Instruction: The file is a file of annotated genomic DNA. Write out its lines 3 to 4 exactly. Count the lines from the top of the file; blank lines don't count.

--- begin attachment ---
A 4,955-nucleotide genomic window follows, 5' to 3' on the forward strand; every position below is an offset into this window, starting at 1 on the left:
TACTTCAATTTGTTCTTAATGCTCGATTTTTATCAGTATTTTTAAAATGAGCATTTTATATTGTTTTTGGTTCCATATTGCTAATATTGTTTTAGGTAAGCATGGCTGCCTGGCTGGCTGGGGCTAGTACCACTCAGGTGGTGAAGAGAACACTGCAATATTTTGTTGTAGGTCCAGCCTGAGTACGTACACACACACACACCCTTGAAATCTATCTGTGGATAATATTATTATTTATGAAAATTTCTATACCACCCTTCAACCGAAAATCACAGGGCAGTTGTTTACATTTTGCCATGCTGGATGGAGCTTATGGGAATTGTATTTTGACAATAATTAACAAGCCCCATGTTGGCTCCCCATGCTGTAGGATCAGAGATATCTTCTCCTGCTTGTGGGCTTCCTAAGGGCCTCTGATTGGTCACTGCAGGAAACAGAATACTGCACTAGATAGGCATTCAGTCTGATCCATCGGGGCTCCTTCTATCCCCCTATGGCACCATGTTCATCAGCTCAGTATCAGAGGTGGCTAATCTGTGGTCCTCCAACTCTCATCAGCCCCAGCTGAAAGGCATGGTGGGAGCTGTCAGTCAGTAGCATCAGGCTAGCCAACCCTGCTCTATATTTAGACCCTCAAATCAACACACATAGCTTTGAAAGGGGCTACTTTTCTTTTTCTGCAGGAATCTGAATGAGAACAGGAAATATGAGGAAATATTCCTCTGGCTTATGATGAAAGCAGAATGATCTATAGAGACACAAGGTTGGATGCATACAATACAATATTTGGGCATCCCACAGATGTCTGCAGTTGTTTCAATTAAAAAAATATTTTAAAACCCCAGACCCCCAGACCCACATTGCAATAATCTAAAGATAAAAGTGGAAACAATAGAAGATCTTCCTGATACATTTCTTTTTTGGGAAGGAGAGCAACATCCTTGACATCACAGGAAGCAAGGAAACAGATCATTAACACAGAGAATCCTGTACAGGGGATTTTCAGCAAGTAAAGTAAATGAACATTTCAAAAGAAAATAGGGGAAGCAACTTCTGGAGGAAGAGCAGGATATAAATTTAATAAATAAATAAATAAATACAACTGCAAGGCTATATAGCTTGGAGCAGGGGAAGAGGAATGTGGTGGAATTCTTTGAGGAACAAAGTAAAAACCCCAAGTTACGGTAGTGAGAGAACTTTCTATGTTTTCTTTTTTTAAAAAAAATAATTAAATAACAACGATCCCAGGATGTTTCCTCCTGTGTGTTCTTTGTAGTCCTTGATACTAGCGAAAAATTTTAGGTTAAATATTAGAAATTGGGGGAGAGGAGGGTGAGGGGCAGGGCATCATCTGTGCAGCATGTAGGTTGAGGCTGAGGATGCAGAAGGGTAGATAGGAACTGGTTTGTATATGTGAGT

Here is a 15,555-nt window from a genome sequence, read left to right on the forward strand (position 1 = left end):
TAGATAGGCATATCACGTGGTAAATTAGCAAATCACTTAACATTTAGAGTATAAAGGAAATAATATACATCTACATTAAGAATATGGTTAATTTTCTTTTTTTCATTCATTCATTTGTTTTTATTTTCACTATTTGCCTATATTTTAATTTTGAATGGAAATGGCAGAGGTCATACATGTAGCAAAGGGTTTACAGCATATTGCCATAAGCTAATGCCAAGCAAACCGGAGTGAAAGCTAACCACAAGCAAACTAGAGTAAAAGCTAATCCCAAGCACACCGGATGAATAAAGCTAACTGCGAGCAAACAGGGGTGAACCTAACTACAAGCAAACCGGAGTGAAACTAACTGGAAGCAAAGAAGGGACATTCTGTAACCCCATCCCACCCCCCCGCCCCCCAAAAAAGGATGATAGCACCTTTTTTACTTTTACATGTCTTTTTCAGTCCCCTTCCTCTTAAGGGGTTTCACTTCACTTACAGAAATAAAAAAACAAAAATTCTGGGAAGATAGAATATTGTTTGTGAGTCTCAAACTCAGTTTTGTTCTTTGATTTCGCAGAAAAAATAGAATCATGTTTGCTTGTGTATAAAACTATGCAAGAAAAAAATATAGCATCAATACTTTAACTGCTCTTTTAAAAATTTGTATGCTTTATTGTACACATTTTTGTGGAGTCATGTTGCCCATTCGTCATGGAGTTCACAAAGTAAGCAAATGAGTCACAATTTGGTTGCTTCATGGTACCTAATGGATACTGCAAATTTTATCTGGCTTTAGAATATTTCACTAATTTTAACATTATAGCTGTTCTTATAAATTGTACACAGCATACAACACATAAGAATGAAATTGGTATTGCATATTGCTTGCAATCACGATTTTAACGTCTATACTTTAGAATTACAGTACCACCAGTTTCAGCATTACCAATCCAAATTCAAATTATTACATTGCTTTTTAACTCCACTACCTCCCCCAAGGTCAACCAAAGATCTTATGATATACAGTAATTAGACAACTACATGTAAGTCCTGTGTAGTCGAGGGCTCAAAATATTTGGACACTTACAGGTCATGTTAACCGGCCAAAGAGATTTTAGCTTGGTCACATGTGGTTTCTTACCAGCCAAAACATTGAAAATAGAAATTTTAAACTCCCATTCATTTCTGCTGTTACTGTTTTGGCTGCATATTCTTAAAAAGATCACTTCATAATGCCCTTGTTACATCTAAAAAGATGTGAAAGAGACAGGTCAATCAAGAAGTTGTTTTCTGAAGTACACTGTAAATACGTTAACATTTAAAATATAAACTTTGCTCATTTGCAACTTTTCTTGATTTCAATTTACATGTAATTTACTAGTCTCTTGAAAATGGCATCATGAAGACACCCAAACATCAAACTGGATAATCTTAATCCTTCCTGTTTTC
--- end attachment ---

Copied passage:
Here is a 15,555-nt window from a genome sequence, read left to right on the forward strand (position 1 = left end):
TAGATAGGCATATCACGTGGTAAATTAGCAAATCACTTAACATTTAGAGTATAAAGGAAATAATATACATCTACATTAAGAATATGGTTAATTTTCTTTTTTTCATTCATTCATTTGTTTTTATTTTCACTATTTGCCTATATTTTAATTTTGAATGGAAATGGCAGAGGTCATACATGTAGCAAAGGGTTTACAGCATATTGCCATAAGCTAATGCCAAGCAAACCGGAGTGAAAGCTAACCACAAGCAAACTAGAGTAAAAGCTAATCCCAAGCACACCGGATGAATAAAGCTAACTGCGAGCAAACAGGGGTGAACCTAACTACAAGCAAACCGGAGTGAAACTAACTGGAAGCAAAGAAGGGACATTCTGTAACCCCATCCCACCCCCCCGCCCCCCAAAAAAGGATGATAGCACCTTTTTTACTTTTACATGTCTTTTTCAGTCCCCTTCCTCTTAAGGGGTTTCACTTCACTTACAGAAATAAAAAAACAAAAATTCTGGGAAGATAGAATATTGTTTGTGAGTCTCAAACTCAGTTTTGTTCTTTGATTTCGCAGAAAAAATAGAATCATGTTTGCTTGTGTATAAAACTATGCAAGAAAAAAATATAGCATCAATACTTTAACTGCTCTTTTAAAAATTTGTATGCTTTATTGTACACATTTTTGTGGAGTCATGTTGCCCATTCGTCATGGAGTTCACAAAGTAAGCAAATGAGTCACAATTTGGTTGCTTCATGGTACCTAATGGATACTGCAAATTTTATCTGGCTTTAGAATATTTCACTAATTTTAACATTATAGCTGTTCTTATAAATTGTACACAGCATACAACACATAAGAATGAAATTGGTATTGCATATTGCTTGCAATCACGATTTTAACGTCTATACTTTAGAATTACAGTACCACCAGTTTCAGCATTACCAATCCAAATTCAAATTATTACATTGCTTTTTAACTCCACTACCTCCCCCAAGGTCAACCAAAGATCTTATGATATACAGTAATTAGACAACTACATGTAAGTCCTGTGTAGTCGAGGGCTCAAAATATTTGGACACTTACAGGTCATGTTAACCGGCCAAAGAGATTTTAGCTTGGTCACATGTGGTTTCTTACCAGCCAAAACATTGAAAATAGAAATTTTAAACTCCCATTCATTTCTGCTGTTACTGTTTTGGCTGCATATTCTTAAAAAGATCACTTCATAATGCCCTTGTTACATCTAAAAAGATGTGAAAGAGACAGGTCAATCAAGAAGTTGTTTTCTGAAGTACACTGTAAATACGTTAACATTTAAAATATAAACTTTGCTCATTTGCAACTTTTCTTGATTTCAATTTACATGTAATTTACTAGTCTCTTGAAAATGGCATCATGAAGACACCCAAACATCAAACTGGATAATCTTAATCCTTCCTGTTTTC